Recall if you will Michele Strobel, the anti-gay candidate who is challenging Representative Norm Johnson (R-Yakima) for his seat in the Washington state Legislature because Johnson co-sponsored the domestic partnership expansion bill in 2009. Rep. Johnson has two gay sons. Strobel announced her candidacy with this statement:
“It was a slap in the face to Christians,” Strobel said. “It was a slap in the face to traditional values.”
Strobel soon publicly linked herself to anti-gay crusader Larry Stickney, affirming her reputation as a single-issue, anti-gay candidate. In an early effort to counter the single-issue reputation, she diversified by trying to “save” some bikini baristas from their employment, and made a public display of her opposition to a strip club in a city she in which she does not reside. But attention has returned to Strobel’s core value of anti-gay activism with this ad attacking Rep. Johnson for his co-sponsorship of the domestic partnership law. The ad ran in the Sunday and Thursday editions of the Yakima Herald-Republic.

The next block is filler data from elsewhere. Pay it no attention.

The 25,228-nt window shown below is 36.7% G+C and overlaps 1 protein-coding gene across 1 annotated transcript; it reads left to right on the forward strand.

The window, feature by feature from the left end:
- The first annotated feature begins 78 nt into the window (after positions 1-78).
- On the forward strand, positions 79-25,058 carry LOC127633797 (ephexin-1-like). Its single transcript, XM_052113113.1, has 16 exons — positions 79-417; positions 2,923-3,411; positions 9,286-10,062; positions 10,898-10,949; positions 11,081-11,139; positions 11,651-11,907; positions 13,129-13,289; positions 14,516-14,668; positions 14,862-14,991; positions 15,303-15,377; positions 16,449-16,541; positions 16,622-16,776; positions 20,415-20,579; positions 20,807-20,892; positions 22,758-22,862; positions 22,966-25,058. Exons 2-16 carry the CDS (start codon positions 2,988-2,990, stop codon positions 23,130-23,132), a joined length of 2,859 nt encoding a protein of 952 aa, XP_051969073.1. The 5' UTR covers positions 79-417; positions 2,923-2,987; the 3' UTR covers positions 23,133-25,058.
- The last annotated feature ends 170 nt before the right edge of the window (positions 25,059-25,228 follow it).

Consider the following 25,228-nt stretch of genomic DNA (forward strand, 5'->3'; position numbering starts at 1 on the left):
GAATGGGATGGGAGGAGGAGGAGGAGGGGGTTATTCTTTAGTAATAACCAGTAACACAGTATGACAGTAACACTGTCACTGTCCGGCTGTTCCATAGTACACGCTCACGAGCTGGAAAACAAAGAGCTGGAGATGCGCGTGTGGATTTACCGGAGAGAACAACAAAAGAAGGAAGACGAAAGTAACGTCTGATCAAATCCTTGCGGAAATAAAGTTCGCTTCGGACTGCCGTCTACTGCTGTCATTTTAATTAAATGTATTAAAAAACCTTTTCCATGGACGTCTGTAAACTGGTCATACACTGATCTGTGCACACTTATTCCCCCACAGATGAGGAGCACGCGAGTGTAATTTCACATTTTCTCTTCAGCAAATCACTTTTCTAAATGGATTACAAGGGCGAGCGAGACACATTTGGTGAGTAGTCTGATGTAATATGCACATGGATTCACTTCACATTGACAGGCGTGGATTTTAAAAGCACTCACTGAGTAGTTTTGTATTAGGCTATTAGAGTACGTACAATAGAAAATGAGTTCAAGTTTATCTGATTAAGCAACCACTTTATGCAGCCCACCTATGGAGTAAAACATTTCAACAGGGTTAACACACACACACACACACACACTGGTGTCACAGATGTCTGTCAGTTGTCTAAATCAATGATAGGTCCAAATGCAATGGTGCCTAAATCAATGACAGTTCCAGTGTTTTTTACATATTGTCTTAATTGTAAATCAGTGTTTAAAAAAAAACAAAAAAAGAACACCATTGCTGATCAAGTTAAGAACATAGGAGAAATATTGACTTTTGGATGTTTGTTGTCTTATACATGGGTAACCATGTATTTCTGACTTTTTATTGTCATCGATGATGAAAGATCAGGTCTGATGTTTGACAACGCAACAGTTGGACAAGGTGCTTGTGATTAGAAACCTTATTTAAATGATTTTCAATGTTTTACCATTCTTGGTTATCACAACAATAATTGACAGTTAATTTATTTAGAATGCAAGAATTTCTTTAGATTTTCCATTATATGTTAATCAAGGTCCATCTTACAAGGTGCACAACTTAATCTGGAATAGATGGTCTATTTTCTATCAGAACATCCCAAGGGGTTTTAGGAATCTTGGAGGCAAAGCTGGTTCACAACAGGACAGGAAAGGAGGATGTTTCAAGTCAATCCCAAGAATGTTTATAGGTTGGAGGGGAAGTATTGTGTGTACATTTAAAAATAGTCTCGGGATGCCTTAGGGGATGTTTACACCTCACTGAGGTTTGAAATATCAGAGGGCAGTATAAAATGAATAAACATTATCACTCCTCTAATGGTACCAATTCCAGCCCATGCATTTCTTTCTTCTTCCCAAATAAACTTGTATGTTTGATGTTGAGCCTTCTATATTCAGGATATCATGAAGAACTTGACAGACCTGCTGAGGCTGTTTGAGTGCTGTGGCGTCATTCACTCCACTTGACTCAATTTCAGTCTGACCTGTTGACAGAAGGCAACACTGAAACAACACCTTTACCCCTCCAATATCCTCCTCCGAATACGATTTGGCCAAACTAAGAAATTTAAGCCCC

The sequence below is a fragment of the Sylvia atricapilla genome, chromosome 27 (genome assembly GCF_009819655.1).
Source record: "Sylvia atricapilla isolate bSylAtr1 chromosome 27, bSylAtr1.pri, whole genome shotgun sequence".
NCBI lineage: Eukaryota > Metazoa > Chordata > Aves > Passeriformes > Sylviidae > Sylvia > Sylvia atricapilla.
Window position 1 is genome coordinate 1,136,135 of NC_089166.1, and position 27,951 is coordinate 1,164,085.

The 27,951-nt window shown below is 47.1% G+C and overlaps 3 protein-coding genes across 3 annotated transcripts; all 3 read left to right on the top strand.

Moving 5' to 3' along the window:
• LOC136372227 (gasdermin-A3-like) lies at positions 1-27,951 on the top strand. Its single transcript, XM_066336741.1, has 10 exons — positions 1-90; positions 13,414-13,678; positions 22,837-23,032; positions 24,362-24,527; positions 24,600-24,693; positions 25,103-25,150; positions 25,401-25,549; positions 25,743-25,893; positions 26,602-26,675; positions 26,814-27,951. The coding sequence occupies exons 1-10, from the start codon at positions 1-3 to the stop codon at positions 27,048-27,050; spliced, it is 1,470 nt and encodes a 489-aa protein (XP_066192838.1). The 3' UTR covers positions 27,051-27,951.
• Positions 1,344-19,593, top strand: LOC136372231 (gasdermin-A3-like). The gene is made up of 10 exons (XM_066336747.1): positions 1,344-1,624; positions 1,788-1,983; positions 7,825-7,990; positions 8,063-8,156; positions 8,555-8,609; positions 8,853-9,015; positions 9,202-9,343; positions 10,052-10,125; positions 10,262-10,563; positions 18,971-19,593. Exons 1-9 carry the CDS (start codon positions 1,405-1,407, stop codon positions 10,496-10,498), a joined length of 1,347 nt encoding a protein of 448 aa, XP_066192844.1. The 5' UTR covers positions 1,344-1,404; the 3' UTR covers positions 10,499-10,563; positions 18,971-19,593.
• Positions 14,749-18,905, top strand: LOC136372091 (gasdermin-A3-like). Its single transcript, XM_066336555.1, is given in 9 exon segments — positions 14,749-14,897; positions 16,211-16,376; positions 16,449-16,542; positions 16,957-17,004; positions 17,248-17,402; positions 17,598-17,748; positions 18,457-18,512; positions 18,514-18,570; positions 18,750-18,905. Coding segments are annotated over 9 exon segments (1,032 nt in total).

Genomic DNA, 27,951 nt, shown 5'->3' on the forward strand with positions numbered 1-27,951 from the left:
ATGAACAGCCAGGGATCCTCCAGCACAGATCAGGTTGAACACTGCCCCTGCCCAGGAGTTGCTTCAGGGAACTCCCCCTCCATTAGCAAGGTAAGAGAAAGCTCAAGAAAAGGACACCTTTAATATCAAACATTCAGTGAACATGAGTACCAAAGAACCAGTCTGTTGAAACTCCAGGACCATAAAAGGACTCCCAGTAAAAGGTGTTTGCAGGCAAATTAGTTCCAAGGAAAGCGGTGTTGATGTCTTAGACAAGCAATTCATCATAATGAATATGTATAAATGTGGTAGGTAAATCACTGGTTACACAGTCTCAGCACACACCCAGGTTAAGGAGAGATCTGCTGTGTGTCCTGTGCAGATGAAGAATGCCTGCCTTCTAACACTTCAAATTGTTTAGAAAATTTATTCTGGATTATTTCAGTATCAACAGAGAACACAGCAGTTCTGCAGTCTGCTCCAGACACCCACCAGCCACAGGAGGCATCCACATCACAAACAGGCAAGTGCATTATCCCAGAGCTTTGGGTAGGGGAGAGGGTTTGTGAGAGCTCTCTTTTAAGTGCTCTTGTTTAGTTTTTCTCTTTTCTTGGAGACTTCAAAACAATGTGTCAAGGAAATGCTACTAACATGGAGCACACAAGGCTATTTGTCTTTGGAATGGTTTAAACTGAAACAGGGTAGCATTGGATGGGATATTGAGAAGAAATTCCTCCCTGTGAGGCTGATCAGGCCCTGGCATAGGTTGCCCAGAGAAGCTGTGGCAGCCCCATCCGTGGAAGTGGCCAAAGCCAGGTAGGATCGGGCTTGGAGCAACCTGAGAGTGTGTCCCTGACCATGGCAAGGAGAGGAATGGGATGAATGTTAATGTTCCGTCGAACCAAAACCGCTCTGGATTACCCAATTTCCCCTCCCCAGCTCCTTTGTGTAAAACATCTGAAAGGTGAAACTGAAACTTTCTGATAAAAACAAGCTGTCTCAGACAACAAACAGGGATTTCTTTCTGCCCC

REP. NORM JOHNSON – YAKIMA’S OWN KING CANUTE?
Legend has it that an ancient British king, Canute, overly impressed with his legislative power, set up his throne on the edge of the sea and commanded the tide to cease its ebb and flow.
Mother Nature, who alone commands the tide, ignored him.
Although Canute might have been a good king in every other respect, his one effort to command Mother Nature earned him the derision of centuries.
More recently, a groups of politicians in the Washington state legislature decided that the natural condition of marriage between members of the opposite sex is discriminatory, so they proposed a new law that recognized same-sex partnerships, a law that State Representative Norm Johnson co-sponsored.
Johnson now hopes that 14th District voters will share his Canute-like delusion and re-elect him in November. Instead he deserves the same response that rational people have always given those who try to abolish Nature – derisive laughter. Johnson should be not only voted out of office, he should be laughed out of office.